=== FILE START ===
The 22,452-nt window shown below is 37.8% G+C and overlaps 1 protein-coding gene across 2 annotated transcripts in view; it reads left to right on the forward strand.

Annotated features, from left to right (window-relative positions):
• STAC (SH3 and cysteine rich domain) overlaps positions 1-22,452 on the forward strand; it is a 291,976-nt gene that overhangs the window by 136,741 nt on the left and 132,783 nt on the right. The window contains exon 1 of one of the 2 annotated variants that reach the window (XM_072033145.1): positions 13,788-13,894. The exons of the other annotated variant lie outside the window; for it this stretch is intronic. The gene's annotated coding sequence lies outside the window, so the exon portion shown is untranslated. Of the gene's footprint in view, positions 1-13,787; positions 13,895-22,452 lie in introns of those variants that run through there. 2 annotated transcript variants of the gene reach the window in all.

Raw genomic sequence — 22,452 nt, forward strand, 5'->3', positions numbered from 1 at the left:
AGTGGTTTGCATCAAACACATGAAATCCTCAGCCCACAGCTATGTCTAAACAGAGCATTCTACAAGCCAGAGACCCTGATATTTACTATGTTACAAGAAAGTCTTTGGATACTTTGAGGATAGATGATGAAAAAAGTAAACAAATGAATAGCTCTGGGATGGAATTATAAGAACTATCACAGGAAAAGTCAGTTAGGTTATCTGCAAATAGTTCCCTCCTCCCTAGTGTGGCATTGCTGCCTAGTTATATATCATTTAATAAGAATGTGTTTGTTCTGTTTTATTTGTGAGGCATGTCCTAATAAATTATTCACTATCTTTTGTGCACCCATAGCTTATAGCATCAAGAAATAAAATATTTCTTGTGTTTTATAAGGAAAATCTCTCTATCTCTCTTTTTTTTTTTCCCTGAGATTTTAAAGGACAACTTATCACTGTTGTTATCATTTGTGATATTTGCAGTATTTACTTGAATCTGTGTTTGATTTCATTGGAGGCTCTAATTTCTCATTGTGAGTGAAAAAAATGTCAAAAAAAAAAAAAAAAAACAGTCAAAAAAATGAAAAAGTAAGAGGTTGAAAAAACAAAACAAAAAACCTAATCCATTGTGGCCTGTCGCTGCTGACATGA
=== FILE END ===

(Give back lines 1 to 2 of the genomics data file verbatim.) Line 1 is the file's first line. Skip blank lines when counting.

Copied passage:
The 22,452-nt window shown below is 37.8% G+C and overlaps 1 protein-coding gene across 2 annotated transcripts in view; it reads left to right on the forward strand.

Annotated features, from left to right (window-relative positions):